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Imagem galáxia HD1 é o objeto mais distante do universo

Scientists have discovered the most distant object found in the universe

It is a new milestone in space exploration. Scientists may have glimpsed some of the oldest materials in the universe. According to one studyResearchers have found something unknown about 13.5 billion light-years away, and it has yet to be reviewed.

That’s about the same age as the universe, which means the object called HD1 is likely to be a particularly distant galaxy.

NASA, last March 23and promised an "exciting discovery" worthy of entering the "record books".

The news came that Hubble had found the most distant and oldest solar system to date. Now there are more distant discoveries.

HD1: The most distant galaxy ever found

The universe will be about 14 billion years old. According to Live Science, HD1 will be the oldest object ever captured. According to a researcher from Harvard University, this object can reveal many other things that are part of the birth of the universe itself.

The first galaxies formed about a hundred million years after the Big Bang. The mass of the Milky Way was one part million and even more dense.

One way to think of these things as building blocks is in the formation scheme of current galaxies, such as our own Milky Way.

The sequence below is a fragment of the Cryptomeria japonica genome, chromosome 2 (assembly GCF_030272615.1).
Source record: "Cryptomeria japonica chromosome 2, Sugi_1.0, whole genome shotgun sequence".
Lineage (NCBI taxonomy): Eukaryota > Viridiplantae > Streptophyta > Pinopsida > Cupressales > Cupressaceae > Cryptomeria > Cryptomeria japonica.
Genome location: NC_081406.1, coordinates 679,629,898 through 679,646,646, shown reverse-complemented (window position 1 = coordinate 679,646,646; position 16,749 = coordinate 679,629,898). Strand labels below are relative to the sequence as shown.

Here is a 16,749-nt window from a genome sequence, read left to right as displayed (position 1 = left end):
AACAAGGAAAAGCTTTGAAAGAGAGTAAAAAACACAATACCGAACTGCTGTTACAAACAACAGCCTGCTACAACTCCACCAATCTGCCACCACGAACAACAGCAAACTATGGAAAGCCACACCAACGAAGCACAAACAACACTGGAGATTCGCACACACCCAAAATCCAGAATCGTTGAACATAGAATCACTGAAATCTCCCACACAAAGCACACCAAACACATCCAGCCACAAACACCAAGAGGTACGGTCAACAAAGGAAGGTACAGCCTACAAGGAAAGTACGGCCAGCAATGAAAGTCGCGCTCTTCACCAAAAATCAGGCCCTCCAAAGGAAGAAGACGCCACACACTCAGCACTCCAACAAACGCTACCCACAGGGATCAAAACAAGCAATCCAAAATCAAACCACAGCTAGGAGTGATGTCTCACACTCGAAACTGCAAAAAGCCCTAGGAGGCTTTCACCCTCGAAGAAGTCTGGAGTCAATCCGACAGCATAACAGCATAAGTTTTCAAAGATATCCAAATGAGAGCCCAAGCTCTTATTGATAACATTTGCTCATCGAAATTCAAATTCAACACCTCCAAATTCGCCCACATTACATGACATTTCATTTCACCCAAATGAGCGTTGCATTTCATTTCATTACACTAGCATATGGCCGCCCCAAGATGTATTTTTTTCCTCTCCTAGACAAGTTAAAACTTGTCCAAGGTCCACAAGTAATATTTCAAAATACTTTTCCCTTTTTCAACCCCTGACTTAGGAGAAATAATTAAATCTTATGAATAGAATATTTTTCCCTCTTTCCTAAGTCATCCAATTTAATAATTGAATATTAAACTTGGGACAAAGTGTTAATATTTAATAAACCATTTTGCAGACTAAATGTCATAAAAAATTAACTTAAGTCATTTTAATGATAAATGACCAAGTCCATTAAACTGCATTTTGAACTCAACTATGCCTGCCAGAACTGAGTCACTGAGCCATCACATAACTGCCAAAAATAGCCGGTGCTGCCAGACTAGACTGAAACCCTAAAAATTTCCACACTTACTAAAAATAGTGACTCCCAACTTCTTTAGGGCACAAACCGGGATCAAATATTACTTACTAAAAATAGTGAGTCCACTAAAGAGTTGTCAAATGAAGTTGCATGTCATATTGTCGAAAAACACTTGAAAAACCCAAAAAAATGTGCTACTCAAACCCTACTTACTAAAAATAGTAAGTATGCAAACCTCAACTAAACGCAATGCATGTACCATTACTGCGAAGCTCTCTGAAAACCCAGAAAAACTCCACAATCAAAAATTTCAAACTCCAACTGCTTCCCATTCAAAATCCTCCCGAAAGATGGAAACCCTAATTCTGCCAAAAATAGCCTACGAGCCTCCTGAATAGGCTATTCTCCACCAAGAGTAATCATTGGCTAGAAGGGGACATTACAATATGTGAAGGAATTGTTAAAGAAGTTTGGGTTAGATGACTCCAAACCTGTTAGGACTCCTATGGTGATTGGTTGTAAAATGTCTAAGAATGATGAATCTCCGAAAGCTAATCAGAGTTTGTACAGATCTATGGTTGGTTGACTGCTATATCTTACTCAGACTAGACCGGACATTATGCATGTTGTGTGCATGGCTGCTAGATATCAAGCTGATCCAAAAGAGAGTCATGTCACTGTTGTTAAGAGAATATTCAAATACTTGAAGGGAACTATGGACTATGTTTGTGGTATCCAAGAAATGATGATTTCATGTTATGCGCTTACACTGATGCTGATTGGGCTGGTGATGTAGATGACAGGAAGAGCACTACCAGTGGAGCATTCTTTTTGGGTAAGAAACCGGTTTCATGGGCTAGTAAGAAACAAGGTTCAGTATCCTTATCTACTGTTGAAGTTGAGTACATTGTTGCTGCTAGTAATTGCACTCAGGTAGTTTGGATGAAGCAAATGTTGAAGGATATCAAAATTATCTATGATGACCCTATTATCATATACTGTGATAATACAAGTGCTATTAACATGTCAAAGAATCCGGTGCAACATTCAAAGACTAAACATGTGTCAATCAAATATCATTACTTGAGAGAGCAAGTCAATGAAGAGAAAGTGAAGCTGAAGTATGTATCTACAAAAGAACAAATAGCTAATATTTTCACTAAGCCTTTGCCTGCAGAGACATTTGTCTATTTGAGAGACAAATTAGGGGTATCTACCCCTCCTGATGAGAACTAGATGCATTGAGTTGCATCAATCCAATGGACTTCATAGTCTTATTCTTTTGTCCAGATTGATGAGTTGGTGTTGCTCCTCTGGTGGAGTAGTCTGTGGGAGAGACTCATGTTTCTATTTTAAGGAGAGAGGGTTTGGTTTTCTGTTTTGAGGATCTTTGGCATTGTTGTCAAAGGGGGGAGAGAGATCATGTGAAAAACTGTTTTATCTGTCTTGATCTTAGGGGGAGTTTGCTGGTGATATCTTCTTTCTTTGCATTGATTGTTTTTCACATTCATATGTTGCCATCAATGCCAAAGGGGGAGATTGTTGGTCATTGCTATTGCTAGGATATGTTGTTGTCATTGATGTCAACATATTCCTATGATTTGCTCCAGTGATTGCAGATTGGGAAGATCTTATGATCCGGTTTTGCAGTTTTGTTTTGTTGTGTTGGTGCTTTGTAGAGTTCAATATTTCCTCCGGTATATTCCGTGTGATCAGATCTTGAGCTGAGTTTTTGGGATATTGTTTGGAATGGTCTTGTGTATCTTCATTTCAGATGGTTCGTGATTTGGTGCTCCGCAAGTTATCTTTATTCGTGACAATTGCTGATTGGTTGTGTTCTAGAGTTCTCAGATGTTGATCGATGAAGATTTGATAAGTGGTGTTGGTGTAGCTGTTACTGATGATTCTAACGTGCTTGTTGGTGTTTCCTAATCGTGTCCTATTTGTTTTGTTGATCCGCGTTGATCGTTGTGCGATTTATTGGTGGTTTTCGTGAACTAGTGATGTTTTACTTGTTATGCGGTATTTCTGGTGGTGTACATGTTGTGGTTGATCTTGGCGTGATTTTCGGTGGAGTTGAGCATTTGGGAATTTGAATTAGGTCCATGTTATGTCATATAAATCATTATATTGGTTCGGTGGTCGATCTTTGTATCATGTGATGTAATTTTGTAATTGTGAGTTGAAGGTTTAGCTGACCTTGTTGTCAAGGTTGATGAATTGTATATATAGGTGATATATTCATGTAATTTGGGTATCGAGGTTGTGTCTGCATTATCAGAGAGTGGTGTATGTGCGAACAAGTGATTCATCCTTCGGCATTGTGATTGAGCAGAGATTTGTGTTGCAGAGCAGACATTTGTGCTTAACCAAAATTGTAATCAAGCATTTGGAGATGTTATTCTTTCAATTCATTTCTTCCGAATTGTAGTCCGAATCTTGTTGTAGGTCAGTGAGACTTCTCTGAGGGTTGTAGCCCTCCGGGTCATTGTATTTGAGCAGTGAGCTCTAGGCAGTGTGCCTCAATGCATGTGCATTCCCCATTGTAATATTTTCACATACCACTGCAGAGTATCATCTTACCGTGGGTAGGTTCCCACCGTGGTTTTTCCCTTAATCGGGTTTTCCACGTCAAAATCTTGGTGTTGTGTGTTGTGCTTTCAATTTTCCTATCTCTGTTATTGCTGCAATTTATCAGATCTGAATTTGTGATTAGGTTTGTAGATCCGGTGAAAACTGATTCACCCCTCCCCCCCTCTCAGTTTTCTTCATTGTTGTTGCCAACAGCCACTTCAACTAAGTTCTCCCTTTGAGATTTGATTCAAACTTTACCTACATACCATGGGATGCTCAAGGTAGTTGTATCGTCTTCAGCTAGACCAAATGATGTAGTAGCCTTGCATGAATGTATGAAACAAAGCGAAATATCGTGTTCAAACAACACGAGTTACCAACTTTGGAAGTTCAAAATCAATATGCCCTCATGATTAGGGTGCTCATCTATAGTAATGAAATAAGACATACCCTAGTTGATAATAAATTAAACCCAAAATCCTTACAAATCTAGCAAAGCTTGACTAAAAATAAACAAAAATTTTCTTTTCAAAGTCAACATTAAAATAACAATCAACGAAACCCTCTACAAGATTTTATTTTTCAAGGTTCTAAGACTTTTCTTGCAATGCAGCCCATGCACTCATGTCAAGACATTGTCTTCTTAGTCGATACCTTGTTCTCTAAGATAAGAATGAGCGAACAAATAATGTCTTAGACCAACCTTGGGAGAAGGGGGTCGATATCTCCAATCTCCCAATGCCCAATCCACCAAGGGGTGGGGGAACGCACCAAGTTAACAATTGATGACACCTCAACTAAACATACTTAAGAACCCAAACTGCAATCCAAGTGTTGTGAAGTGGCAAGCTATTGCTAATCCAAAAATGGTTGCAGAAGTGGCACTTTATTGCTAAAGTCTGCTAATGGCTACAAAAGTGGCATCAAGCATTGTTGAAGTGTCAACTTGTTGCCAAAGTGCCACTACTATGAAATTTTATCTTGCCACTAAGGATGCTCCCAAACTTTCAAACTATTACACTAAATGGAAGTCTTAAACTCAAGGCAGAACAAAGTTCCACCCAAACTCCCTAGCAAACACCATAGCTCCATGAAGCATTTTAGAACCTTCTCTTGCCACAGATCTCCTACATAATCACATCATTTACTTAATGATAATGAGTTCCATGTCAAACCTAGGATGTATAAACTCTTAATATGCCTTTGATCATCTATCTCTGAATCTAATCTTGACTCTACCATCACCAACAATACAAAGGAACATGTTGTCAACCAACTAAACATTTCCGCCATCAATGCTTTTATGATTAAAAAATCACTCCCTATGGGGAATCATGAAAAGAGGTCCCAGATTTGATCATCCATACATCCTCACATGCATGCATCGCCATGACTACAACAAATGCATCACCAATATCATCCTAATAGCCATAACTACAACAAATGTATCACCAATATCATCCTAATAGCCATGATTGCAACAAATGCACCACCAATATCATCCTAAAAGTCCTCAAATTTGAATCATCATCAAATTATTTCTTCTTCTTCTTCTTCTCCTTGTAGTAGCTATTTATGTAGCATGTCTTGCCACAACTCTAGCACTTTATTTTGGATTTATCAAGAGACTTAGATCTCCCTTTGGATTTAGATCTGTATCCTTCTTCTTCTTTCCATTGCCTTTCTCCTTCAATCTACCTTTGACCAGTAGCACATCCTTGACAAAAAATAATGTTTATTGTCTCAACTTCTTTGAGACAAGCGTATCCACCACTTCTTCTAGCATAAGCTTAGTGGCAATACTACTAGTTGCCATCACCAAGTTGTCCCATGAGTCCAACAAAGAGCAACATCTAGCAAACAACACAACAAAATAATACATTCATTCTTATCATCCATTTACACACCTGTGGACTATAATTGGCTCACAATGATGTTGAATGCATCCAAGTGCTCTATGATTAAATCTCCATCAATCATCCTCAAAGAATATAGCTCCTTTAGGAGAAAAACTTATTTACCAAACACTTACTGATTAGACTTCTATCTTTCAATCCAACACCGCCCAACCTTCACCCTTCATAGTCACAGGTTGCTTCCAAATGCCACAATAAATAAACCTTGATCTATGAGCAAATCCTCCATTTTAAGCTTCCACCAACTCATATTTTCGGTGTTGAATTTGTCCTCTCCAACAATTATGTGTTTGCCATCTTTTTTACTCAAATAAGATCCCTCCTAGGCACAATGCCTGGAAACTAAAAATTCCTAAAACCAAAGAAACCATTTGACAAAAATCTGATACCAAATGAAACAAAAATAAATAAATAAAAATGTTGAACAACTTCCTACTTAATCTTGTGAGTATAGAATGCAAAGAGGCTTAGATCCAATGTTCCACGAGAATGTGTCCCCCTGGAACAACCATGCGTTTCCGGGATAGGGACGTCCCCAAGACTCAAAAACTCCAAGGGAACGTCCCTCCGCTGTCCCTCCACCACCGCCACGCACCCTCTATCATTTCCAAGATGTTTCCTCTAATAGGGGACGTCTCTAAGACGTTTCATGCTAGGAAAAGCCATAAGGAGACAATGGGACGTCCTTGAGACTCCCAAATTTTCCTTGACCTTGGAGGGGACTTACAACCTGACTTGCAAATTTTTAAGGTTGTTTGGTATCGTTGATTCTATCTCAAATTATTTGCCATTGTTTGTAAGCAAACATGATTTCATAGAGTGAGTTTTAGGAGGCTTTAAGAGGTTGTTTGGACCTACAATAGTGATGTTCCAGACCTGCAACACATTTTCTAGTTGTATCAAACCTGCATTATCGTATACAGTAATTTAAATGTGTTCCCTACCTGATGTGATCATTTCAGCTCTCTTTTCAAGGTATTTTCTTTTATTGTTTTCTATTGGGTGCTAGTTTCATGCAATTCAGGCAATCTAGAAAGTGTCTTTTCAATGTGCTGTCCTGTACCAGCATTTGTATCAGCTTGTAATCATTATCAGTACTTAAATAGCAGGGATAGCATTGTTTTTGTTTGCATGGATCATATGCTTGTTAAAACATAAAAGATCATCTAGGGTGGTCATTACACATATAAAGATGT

He said Avi Loebthe Harvard University professor who set out to take high-resolution images of flying objects.

The first stars and galaxies formed in the first hundreds of millions of years after the Big Bang, as shown here in this picture of the evolution of the universe. (Image credit: Harikane et al., NASA, EST and P. Oesch/Yale)

There were two ideas for the definition of HD1: it could be a file interstellar galaxy, which are making stars at a high rate, and could be home to the first stars in the universe; Or the object could contain a supermassive black hole with a mass about 100 million times the mass of the Sun.

If HD1 is a black hole, we should see X-ray emission from it. If we don't find X-rays, the emission must originate from massive stars.

Happy Avi Lube.

Fortunately, there is a new working origin that we can rely on to inform us of news of the new discovery.

So researchers hope to get images and details about HD1 from NASA's largest and most powerful telescope - the James Webb Space Telescope.

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